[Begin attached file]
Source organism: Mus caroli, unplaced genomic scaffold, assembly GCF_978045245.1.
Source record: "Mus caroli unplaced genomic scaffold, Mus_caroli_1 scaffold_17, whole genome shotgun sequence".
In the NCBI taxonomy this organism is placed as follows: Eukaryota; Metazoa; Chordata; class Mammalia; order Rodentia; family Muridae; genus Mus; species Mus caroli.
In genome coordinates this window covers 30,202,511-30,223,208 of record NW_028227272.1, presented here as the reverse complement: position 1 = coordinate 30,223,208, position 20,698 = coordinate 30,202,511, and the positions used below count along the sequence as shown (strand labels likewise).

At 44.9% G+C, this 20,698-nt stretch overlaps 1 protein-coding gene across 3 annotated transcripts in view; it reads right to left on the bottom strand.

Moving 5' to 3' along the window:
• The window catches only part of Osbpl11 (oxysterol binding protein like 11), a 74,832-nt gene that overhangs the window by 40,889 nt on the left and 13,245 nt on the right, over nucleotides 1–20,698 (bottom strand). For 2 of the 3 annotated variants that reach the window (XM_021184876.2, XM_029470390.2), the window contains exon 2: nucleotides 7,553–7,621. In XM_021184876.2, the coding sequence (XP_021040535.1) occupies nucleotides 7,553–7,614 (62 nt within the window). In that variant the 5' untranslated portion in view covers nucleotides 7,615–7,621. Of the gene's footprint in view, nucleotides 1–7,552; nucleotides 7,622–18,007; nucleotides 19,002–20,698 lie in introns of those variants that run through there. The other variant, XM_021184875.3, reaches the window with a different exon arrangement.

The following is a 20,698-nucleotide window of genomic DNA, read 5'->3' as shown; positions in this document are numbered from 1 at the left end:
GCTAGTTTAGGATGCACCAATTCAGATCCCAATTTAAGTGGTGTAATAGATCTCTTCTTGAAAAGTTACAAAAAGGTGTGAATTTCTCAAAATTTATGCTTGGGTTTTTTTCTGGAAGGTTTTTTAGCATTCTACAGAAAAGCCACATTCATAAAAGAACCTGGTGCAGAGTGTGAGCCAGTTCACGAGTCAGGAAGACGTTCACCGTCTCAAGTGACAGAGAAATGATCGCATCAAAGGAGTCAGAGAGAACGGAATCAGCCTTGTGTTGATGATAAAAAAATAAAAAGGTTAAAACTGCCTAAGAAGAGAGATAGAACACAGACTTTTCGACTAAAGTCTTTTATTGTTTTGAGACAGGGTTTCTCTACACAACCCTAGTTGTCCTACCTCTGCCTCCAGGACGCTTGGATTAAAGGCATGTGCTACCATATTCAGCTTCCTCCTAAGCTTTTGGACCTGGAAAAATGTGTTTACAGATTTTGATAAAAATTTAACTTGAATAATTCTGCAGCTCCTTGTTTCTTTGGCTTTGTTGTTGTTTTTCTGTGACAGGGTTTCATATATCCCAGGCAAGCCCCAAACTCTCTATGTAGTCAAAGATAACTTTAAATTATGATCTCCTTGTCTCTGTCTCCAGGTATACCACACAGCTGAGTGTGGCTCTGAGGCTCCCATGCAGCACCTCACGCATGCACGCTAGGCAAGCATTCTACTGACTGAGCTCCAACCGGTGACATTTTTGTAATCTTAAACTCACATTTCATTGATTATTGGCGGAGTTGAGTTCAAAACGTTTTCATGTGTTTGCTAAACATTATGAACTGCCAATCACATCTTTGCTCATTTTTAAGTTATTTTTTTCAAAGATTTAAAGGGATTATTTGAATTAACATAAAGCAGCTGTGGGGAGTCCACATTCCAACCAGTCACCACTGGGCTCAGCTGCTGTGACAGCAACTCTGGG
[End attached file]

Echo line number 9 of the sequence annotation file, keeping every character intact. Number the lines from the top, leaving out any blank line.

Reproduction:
GCTAGTTTAGGATGCACCAATTCAGATCCCAATTTAAGTGGTGTAATAGATCTCTTCTTGAAAAGTTACAAAAAGGTGTGAATTTCTCAAAATTTATGCTTGGGTTTTTTTCTGGAAGGTTTTTTAGCATTCTACAGAAAAGCCACATTCATAAAAGAACCTGGTGCAGAGTGTGAGCCAGTTCACGAGTCAGGAAGACGTTCACCGTCTCAAGTGACAGAGAAATGATCGCATCAAAGGAGTCAGAGAGAACGGAATCAGCCTTGTGTTGATGATAAAAAAATAAAAAGGTTAAAACTGCCTAAGAAGAGAGATAGAACACAGACTTTTCGACTAAAGTCTTTTATTGTTTTGAGACAGGGTTTCTCTACACAACCCTAGTTGTCCTACCTCTGCCTCCAGGACGCTTGGATTAAAGGCATGTGCTACCATATTCAGCTTCCTCCTAAGCTTTTGGACCTGGAAAAATGTGTTTACAGATTTTGATAAAAATTTAACTTGAATAATTCTGCAGCTCCTTGTTTCTTTGGCTTTGTTGTTGTTTTTCTGTGACAGGGTTTCATATATCCCAGGCAAGCCCCAAACTCTCTATGTAGTCAAAGATAACTTTAAATTATGATCTCCTTGTCTCTGTCTCCAGGTATACCACACAGCTGAGTGTGGCTCTGAGGCTCCCATGCAGCACCTCACGCATGCACGCTAGGCAAGCATTCTACTGACTGAGCTCCAACCGGTGACATTTTTGTAATCTTAAACTCACATTTCATTGATTATTGGCGGAGTTGAGTTCAAAACGTTTTCATGTGTTTGCTAAACATTATGAACTGCCAATCACATCTTTGCTCATTTTTAAGTTATTTTTTTCAAAGATTTAAAGGGATTATTTGAATTAACATAAAGCAGCTGTGGGGAGTCCACATTCCAACCAGTCACCACTGGGCTCAGCTGCTGTGACAGCAACTCTGGG